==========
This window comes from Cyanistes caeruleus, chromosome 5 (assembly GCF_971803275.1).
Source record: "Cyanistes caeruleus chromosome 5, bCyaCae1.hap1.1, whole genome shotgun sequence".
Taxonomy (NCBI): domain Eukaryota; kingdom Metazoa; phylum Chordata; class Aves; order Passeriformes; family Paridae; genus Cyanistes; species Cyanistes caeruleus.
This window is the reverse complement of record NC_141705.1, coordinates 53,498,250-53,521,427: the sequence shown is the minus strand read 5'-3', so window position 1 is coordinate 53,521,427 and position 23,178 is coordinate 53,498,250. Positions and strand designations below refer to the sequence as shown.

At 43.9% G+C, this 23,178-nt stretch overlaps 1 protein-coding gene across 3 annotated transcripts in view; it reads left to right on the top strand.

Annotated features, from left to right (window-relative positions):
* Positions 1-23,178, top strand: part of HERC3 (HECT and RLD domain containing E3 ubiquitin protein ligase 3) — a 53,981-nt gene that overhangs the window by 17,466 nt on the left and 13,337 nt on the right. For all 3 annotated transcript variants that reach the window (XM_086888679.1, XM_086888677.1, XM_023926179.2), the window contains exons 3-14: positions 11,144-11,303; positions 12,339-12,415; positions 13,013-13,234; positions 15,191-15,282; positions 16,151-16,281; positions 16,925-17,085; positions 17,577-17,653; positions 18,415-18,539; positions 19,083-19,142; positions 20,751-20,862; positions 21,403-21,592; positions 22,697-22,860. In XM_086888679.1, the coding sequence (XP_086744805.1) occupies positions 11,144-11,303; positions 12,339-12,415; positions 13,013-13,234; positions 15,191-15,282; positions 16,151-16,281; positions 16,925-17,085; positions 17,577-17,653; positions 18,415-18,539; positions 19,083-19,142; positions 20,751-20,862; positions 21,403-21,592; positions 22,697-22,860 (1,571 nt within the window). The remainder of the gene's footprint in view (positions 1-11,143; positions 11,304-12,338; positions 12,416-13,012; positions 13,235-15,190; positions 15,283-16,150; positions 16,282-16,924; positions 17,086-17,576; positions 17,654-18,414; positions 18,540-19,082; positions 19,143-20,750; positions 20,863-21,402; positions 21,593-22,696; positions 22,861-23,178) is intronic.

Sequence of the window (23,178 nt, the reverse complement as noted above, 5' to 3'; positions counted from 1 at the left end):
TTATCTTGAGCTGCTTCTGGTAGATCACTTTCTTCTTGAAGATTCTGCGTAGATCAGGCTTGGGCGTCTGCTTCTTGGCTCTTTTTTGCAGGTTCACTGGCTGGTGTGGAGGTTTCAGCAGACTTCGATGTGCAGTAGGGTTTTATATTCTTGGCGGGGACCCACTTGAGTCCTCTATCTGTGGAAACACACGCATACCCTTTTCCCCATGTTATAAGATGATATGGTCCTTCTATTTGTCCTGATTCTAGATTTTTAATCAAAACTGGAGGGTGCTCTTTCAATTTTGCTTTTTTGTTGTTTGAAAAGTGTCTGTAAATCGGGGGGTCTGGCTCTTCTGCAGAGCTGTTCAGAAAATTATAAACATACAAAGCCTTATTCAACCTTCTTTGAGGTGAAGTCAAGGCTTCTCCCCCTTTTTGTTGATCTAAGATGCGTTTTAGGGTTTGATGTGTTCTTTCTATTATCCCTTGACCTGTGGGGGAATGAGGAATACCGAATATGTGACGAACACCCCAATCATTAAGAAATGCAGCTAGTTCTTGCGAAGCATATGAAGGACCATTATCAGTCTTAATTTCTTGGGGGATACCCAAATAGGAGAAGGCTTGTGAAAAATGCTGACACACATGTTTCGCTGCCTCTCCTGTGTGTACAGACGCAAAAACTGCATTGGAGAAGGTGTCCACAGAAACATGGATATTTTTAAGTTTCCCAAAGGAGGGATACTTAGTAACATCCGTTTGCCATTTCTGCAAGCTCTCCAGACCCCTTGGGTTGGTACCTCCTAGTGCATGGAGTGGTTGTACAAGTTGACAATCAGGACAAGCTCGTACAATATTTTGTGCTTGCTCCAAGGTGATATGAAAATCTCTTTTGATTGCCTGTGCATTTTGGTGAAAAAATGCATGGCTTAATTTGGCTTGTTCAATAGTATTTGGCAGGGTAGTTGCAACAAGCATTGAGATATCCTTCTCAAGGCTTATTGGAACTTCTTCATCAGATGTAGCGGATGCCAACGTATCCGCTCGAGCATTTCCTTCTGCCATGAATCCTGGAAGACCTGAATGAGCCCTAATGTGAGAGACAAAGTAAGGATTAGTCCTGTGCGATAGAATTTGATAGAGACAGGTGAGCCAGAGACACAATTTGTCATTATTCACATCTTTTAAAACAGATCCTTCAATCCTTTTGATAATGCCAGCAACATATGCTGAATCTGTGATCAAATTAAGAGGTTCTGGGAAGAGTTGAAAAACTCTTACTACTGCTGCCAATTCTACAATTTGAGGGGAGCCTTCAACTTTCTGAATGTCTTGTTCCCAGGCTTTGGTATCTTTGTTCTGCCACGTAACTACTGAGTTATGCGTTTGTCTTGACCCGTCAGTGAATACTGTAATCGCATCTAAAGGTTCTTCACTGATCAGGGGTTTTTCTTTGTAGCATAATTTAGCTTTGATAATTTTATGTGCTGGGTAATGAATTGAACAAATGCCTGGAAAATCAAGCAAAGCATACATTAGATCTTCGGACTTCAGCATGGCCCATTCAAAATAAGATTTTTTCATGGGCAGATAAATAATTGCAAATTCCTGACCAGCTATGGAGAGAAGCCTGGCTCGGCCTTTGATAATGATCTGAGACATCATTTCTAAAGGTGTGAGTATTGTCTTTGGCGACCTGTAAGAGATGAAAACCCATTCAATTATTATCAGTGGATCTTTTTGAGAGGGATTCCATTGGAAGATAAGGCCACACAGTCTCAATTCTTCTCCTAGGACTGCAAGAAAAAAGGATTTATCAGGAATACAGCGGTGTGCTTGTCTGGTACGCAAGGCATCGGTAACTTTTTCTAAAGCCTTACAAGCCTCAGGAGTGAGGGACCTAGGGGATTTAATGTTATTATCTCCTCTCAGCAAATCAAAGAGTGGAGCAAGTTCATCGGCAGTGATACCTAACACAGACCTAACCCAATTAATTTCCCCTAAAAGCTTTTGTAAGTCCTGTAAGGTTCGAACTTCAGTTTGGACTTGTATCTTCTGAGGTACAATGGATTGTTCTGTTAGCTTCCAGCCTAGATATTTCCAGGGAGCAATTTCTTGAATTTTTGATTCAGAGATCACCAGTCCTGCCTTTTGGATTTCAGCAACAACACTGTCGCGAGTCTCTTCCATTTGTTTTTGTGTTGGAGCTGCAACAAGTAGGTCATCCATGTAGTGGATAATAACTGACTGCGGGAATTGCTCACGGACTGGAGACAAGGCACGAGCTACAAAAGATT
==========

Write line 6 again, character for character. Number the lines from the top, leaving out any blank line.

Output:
Annotated features, from left to right (window-relative positions):